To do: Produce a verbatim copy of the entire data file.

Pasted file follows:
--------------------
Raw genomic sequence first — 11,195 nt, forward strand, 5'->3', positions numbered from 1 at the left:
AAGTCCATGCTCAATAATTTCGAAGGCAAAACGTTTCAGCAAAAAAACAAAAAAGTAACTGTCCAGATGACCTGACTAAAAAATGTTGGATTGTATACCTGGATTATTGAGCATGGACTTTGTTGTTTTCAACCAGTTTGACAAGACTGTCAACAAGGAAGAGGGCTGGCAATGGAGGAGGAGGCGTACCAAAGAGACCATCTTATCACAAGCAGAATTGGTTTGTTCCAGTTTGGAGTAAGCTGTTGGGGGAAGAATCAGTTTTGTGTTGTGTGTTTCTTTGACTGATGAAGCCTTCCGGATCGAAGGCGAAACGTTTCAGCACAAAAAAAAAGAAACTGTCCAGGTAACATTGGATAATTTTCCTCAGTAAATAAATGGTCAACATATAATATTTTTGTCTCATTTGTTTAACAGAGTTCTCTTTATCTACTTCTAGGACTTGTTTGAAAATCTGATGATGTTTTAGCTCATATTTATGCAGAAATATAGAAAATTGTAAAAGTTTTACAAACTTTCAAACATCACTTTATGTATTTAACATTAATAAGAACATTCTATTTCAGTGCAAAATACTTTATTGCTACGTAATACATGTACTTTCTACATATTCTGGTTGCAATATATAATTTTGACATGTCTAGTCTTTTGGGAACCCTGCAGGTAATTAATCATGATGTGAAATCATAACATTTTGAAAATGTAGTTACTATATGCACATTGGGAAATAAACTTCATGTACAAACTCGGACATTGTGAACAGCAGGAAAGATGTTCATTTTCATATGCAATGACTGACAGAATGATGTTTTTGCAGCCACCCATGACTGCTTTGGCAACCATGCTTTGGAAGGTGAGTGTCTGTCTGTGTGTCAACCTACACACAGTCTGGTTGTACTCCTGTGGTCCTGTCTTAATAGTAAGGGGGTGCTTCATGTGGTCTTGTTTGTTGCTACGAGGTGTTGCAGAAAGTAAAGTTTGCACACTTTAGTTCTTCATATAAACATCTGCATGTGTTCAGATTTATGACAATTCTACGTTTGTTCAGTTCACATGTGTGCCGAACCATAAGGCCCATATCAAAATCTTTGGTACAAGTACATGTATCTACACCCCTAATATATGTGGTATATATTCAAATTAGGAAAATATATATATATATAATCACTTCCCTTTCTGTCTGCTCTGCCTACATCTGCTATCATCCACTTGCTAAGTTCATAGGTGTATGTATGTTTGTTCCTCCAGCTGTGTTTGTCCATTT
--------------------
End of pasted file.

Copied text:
Raw genomic sequence first — 11,195 nt, forward strand, 5'->3', positions numbered from 1 at the left:
AAGTCCATGCTCAATAATTTCGAAGGCAAAACGTTTCAGCAAAAAAACAAAAAAGTAACTGTCCAGATGACCTGACTAAAAAATGTTGGATTGTATACCTGGATTATTGAGCATGGACTTTGTTGTTTTCAACCAGTTTGACAAGACTGTCAACAAGGAAGAGGGCTGGCAATGGAGGAGGAGGCGTACCAAAGAGACCATCTTATCACAAGCAGAATTGGTTTGTTCCAGTTTGGAGTAAGCTGTTGGGGGAAGAATCAGTTTTGTGTTGTGTGTTTCTTTGACTGATGAAGCCTTCCGGATCGAAGGCGAAACGTTTCAGCACAAAAAAAAAGAAACTGTCCAGGTAACATTGGATAATTTTCCTCAGTAAATAAATGGTCAACATATAATATTTTTGTCTCATTTGTTTAACAGAGTTCTCTTTATCTACTTCTAGGACTTGTTTGAAAATCTGATGATGTTTTAGCTCATATTTATGCAGAAATATAGAAAATTGTAAAAGTTTTACAAACTTTCAAACATCACTTTATGTATTTAACATTAATAAGAACATTCTATTTCAGTGCAAAATACTTTATTGCTACGTAATACATGTACTTTCTACATATTCTGGTTGCAATATATAATTTTGACATGTCTAGTCTTTTGGGAACCCTGCAGGTAATTAATCATGATGTGAAATCATAACATTTTGAAAATGTAGTTACTATATGCACATTGGGAAATAAACTTCATGTACAAACTCGGACATTGTGAACAGCAGGAAAGATGTTCATTTTCATATGCAATGACTGACAGAATGATGTTTTTGCAGCCACCCATGACTGCTTTGGCAACCATGCTTTGGAAGGTGAGTGTCTGTCTGTGTGTCAACCTACACACAGTCTGGTTGTACTCCTGTGGTCCTGTCTTAATAGTAAGGGGGTGCTTCATGTGGTCTTGTTTGTTGCTACGAGGTGTTGCAGAAAGTAAAGTTTGCACACTTTAGTTCTTCATATAAACATCTGCATGTGTTCAGATTTATGACAATTCTACGTTTGTTCAGTTCACATGTGTGCCGAACCATAAGGCCCATATCAAAATCTTTGGTACAAGTACATGTATCTACACCCCTAATATATGTGGTATATATTCAAATTAGGAAAATATATATATATATAATCACTTCCCTTTCTGTCTGCTCTGCCTACATCTGCTATCATCCACTTGCTAAGTTCATAGGTGTATGTATGTTTGTTCCTCCAGCTGTGTTTGTCCATTT